What do you get when you add 1000 people on Big Wheels and Lombard Street in San Francisco? The 7th annual Bring Your Own Big Wheel race.Laughingsquid.com has a great post about the event held in San Francisco. We need to have one of these in Brooklyn NYC.
Some animals are surprisingly sensitive to the plight of others. Chimpanzees, who cannot swim, have drowned in zoo moats trying to save others. Given the chance to get food by pulling a chain that would also deliver an electric shock to a companion, rhesus monkeys will starve themselves for several days.
Biologists argue that these and other social behaviors are the precursors of human morality. They further believe that if morality grew out of behavioral rules shaped by evolution, it is for biologists, not philosophers or theologians, to say what these rules are.
Moral philosophers do not take very seriously the biologists’ bid to annex their subject, but they find much of interest in what the biologists say and have started an academic conversation with them.
The original call to battle was sounded by the biologist Edward O. Wilson more than 30 years ago, when he suggested in his 1975 book “Sociobiology” that “the time has come for ethics to be removed temporarily from the hands of the philosophers and biologicized.” He may have jumped the gun about the time having come, but in the intervening decades biologists have made considerable progress.
Our favorite folks over at Trendwatching.com have released their first 2007 report about the TRYSUMERS
trend. The concept of consumers becoming more daring in their
consumption patterns just because they can.You can also check out their 2007 Trend Report, crammed with emerging trends and examples from brands already capitalizing on them »»
the name, love the trend. TRYSUMERS are transient, experienced
consumers who are becoming more daring in how and what they consume,
thanks to a wide range of societal and technological changes. Here’s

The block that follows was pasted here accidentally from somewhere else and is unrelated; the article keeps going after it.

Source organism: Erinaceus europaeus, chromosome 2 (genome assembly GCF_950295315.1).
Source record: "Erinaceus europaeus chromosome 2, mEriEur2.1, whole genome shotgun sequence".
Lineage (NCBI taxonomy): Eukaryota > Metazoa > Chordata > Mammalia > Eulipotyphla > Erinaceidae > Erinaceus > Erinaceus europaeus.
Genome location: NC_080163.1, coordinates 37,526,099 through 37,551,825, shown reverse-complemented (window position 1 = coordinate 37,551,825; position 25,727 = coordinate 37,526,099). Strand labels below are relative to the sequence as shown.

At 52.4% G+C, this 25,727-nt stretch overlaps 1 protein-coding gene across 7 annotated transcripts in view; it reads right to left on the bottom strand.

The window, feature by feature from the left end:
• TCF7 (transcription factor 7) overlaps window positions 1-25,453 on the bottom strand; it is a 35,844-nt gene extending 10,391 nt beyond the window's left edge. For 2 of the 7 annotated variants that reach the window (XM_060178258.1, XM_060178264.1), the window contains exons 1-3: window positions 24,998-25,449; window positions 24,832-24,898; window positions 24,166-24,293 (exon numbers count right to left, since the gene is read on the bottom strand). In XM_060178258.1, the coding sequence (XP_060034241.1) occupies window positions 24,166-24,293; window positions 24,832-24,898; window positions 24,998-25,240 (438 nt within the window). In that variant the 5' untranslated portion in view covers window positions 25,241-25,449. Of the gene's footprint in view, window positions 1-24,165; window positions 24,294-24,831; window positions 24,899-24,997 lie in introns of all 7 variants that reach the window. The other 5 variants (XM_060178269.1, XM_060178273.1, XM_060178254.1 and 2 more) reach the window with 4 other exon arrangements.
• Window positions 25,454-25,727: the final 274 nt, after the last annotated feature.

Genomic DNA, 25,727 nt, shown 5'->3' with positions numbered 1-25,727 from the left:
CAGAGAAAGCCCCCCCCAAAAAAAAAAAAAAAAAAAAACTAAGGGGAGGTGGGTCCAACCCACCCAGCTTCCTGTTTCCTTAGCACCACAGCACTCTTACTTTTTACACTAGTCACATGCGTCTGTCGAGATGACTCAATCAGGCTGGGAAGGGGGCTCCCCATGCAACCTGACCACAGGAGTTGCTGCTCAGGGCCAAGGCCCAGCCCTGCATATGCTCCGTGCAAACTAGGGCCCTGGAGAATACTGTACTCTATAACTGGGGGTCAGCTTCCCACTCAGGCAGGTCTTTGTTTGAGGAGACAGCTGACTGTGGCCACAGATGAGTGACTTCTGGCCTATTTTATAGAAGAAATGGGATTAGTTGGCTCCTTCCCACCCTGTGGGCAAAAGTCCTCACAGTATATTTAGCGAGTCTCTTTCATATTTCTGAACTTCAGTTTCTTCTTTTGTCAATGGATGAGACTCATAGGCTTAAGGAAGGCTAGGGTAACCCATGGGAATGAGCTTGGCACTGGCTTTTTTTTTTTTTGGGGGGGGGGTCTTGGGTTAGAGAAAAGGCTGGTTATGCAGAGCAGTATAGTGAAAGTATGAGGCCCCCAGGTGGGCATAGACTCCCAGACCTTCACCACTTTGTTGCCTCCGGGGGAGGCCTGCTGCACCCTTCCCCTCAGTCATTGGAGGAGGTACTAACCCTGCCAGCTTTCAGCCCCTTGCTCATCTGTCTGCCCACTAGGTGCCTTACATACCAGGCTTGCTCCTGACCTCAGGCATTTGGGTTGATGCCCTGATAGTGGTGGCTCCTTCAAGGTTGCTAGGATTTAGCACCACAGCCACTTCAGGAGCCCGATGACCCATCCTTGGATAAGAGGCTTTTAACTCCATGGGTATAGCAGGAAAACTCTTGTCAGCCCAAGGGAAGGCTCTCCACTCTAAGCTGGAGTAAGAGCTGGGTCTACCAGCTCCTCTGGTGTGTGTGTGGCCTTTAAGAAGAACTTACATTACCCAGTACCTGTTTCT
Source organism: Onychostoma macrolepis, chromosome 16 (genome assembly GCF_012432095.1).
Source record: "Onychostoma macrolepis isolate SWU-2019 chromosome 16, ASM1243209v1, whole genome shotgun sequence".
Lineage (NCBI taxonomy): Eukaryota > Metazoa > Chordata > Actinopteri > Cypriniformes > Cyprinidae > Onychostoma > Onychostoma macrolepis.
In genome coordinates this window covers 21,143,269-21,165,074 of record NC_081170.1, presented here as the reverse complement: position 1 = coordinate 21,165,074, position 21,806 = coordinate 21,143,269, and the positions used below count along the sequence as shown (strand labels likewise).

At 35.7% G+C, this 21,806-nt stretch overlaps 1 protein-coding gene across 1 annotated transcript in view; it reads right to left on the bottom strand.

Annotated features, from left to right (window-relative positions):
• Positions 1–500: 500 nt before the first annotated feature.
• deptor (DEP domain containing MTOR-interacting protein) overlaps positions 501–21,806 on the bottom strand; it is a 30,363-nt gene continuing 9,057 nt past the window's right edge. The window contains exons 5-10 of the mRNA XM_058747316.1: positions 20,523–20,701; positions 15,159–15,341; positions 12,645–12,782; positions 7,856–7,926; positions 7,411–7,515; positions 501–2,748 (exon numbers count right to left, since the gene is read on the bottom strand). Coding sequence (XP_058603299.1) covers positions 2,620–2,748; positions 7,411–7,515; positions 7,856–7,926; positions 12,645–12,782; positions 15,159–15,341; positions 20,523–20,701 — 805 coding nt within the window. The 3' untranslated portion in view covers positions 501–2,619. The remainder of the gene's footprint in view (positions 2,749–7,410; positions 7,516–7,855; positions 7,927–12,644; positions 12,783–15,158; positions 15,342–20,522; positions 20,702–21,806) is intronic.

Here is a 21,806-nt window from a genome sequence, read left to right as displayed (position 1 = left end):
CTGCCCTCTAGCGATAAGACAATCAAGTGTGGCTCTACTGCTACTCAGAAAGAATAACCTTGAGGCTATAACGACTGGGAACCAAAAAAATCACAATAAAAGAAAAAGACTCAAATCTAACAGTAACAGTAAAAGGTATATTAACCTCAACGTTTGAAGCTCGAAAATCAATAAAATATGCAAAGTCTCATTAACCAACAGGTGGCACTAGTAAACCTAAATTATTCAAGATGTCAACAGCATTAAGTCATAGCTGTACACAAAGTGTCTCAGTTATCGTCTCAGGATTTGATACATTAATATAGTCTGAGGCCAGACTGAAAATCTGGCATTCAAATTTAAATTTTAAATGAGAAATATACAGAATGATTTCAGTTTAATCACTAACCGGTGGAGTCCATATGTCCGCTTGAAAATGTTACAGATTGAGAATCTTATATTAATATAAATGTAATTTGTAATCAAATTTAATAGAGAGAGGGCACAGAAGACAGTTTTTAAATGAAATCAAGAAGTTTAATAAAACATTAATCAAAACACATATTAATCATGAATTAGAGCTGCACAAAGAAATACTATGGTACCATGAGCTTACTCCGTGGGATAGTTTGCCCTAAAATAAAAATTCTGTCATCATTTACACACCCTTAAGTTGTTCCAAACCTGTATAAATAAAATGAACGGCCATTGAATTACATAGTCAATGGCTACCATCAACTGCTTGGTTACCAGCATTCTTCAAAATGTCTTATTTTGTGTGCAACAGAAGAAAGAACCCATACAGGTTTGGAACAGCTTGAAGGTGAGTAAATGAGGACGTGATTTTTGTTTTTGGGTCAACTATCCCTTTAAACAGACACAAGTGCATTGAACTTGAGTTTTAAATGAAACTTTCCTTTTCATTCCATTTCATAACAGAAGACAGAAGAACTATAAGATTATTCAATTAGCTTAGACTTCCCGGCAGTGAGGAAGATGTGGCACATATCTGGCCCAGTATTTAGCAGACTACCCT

our stab at defining the phenomenon:
TRYSUMERS: “Freed from the shackles of convention and scarcity, immune
to most advertising, and enjoying full access to information, reviews,
and navigation, experienced consumers are trying out new appliances,
new services, new flavors, new authors, new destinations, new artists,
new outfits, new relationships, new *anything* with post mass-market
To get you going, here’s a list of observations on what's encouraging a growing number of consumers to morph into TRYSUMERS:
Living in a world of abundance means there’s loads to try out, and it doesn’t hurt that millions of members of GENERATION C(ONTENT) are adding to the pile of unique, original niche content and products. Niche of course being the new mass, as consumer societies are now about standing out, not conformity. Which in turn means an encouragement to explore one’s often broader-than-assumed taste, aided by recommendations from TWINSUMER sites like thisnext.com.
saturated, experienced consumers can draw on plenty of past
experiences, and know that many more experiences will follow, it's easier to cope with possible disappointment stemming from trying out the unknown.
For example, a weekend spoilt by bad weather is more acceptable knowing
another three or four trips are planned for the rest of the year.